Expanding the scope of “Comparative Frontiers” as a transdiscipline.

Preliminary Thesis Proposal

Geoffrey Evamy Hill



How might we better understand relationships between complex systems?

I believe that by examining frontiers, the murky boundary spaces between interacting entities, we can generate greater insight into the nature of the entities themselves. I propose expanding the scope of the sub-discipline known as Comparative Frontiers by further integrating it with the interdisciplinary concept of “Trading Zones” and introducing more techniques of systems thinking to its toolbox of inquiry. The western frontier is a rich metaphor for general inquiry. Therefore, I believe that we will be able to use this transdiscipline to better understand complex entities at any scale.

Areas of Specialization

After general discussion of the concept of frontiers, I will use a series of cases to demonstrate the transdisciplinary relevance of the topic. The main focus will be on how comparative frontiers relates to arts, the humanities, social science and knowledge integration itself. Topics will start broadly, then focus down into the interface between individuals, and pull back out to a more abstract level. This will demonstrate that frontiers are an emergent phenomenon and can be compared between seemingly disparate levels to generate interesting insights. At this point, I see the key possible examples as:


  • “Progress as a Frontier”: What is the nature of humanity’s propensity towards ever growing complexity as manifested by civilization? Could civilization be seen as a dynamic technology made up of interacting technologies used to push the frontier of nature further away?
  • “Inter-Societal Frontiers”: Why were there differences in the frontier experience between Canada, the United States and South Africa? How and why does cultural transmission differ between cases of inter-societal interface? (conventional comparative frontiers)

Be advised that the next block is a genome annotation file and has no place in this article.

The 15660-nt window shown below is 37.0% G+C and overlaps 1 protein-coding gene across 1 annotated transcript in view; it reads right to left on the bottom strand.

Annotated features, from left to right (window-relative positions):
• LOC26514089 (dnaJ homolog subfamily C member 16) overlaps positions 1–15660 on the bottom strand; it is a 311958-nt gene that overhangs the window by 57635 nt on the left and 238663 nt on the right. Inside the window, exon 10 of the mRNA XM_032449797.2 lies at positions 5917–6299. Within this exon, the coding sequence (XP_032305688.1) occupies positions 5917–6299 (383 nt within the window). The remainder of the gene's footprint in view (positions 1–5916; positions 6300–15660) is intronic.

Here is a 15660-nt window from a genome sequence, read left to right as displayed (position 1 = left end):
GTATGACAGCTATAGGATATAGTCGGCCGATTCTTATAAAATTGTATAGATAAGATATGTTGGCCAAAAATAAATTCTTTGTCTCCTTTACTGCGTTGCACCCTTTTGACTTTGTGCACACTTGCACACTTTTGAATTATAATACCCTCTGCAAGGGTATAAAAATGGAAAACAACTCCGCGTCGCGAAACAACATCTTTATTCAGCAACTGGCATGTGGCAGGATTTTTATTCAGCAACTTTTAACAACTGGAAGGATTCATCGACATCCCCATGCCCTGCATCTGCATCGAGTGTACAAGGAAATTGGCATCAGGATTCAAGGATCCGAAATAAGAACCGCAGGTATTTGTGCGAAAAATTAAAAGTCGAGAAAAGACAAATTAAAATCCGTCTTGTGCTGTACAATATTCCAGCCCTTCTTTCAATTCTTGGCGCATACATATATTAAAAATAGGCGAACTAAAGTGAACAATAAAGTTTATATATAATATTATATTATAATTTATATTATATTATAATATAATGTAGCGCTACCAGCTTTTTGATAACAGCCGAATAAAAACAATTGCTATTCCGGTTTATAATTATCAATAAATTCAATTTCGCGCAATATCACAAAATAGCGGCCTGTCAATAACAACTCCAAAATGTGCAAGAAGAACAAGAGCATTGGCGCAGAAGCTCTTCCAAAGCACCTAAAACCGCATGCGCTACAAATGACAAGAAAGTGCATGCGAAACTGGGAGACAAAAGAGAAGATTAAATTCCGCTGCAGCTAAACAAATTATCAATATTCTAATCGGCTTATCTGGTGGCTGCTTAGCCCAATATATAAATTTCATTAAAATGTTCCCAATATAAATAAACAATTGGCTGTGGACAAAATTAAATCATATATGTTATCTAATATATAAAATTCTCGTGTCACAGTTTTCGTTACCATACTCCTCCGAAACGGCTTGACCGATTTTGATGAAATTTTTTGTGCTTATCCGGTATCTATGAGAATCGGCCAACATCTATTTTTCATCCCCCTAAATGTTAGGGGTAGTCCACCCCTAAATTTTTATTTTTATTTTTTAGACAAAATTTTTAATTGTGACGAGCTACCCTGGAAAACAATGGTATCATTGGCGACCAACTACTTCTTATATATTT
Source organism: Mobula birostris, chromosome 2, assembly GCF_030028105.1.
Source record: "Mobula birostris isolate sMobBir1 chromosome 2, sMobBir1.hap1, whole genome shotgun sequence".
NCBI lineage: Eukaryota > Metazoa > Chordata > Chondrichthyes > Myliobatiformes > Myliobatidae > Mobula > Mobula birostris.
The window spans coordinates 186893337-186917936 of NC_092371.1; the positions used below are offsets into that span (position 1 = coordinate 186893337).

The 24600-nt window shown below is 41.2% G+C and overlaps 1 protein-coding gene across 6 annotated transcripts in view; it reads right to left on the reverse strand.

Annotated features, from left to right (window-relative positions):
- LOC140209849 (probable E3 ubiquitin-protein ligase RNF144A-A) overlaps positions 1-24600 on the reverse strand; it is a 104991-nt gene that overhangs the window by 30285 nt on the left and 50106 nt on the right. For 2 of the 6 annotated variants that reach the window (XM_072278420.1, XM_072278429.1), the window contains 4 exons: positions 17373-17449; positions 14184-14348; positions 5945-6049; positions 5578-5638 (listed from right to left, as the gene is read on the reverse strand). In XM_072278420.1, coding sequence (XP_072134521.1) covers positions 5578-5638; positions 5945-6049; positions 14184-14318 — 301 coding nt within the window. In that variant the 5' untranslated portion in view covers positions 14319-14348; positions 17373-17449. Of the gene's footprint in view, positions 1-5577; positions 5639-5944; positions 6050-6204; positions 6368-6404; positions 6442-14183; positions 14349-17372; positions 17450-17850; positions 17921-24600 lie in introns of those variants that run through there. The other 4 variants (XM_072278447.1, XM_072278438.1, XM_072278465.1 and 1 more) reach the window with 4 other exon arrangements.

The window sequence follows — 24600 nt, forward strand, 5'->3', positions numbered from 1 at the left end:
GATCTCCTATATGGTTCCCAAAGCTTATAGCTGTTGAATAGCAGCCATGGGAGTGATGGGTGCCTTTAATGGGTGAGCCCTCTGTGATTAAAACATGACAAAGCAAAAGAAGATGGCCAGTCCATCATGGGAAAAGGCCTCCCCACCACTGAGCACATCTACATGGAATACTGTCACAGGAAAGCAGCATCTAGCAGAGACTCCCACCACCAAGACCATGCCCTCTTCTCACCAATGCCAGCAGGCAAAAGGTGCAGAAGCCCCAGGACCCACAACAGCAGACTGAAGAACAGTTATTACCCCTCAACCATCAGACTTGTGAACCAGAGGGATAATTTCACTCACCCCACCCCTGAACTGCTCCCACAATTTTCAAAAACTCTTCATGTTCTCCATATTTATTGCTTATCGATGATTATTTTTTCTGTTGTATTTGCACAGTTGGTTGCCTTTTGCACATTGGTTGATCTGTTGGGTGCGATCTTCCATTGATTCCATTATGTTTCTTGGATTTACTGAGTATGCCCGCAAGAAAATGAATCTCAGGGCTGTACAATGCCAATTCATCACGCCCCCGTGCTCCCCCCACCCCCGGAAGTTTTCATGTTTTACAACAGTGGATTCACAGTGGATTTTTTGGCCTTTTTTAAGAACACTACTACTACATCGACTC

• “Intra-Societal Frontiers”:  How do communities organize to interact within a society and what basis does race and gender (standpoint in general?) play in this process? (exploration of women in emerging industries, industrialization or information era)
  • “Inter-Individual Frontiers”: What can the intersect between cognitive science and economics tell us about the nature of the transmission space between people?
  • “Knowledge as a  Frontier”: What are the similarities and differences between how high science and fine art interface with and tame the unknown?


These examples will likely integrate to physical manifested frontiers and conceptual frontiers, in which case a key part of the work will be to try to blend this apparent dichotomy, making comparative frontiers a more holistic investigative enterprise. It poses a similar problem to that of dualism in Cognitive Science.

It will be important to create a compelling case for people to use comparative frontiers for analysis of various situations. Thus, developing a series of tools and techniques for analyzing frontiers in general will be essential. I would imagine that these tools will be inspired and adapted from Philosophy ( specifically Collins & Evans ideas on Trading Zones) geography and GIS (like software as tools for analyzing physical and conceptual space, metamaps.cc philosophy) and current comparative frontiers research in history.


There is an obvious problem of scope given the topic and the particular questions I have raised. It would be ideal to cover all of these topics to achieve the goal of a holistic expansion of this field. I believe that given more time to think I could better integrate the topic and tighten things up. In the end, the key goal will be to develop a compelling case for the idea of a frontier as a useful as an analytic tool, and to further develop this particular analytical toolbox.